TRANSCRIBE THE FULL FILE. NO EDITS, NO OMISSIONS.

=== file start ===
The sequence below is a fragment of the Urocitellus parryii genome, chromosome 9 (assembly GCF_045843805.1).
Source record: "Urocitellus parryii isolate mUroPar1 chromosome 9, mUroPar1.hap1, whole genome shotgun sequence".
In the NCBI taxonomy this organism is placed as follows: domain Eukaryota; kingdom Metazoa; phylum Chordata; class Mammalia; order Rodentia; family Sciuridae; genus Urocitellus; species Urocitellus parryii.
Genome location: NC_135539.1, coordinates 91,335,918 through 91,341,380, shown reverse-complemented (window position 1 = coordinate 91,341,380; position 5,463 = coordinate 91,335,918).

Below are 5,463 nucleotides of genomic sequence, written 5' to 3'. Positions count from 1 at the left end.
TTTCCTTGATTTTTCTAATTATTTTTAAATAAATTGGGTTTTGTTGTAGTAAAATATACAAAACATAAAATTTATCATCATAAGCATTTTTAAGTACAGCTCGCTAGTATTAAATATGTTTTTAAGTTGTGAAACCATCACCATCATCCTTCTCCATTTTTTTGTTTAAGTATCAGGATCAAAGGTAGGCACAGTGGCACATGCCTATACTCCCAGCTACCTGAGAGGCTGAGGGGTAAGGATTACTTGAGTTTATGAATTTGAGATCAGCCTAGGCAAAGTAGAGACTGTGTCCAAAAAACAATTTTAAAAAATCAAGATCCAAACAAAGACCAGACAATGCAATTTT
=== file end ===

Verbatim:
The sequence below is a fragment of the Urocitellus parryii genome, chromosome 9 (assembly GCF_045843805.1).
Source record: "Urocitellus parryii isolate mUroPar1 chromosome 9, mUroPar1.hap1, whole genome shotgun sequence".
In the NCBI taxonomy this organism is placed as follows: domain Eukaryota; kingdom Metazoa; phylum Chordata; class Mammalia; order Rodentia; family Sciuridae; genus Urocitellus; species Urocitellus parryii.
Genome location: NC_135539.1, coordinates 91,335,918 through 91,341,380, shown reverse-complemented (window position 1 = coordinate 91,341,380; position 5,463 = coordinate 91,335,918).

Below are 5,463 nucleotides of genomic sequence, written 5' to 3'. Positions count from 1 at the left end.
TTTCCTTGATTTTTCTAATTATTTTTAAATAAATTGGGTTTTGTTGTAGTAAAATATACAAAACATAAAATTTATCATCATAAGCATTTTTAAGTACAGCTCGCTAGTATTAAATATGTTTTTAAGTTGTGAAACCATCACCATCATCCTTCTCCATTTTTTTGTTTAAGTATCAGGATCAAAGGTAGGCACAGTGGCACATGCCTATACTCCCAGCTACCTGAGAGGCTGAGGGGTAAGGATTACTTGAGTTTATGAATTTGAGATCAGCCTAGGCAAAGTAGAGACTGTGTCCAAAAAACAATTTTAAAAAATCAAGATCCAAACAAAGACCAGACAATGCAATTTT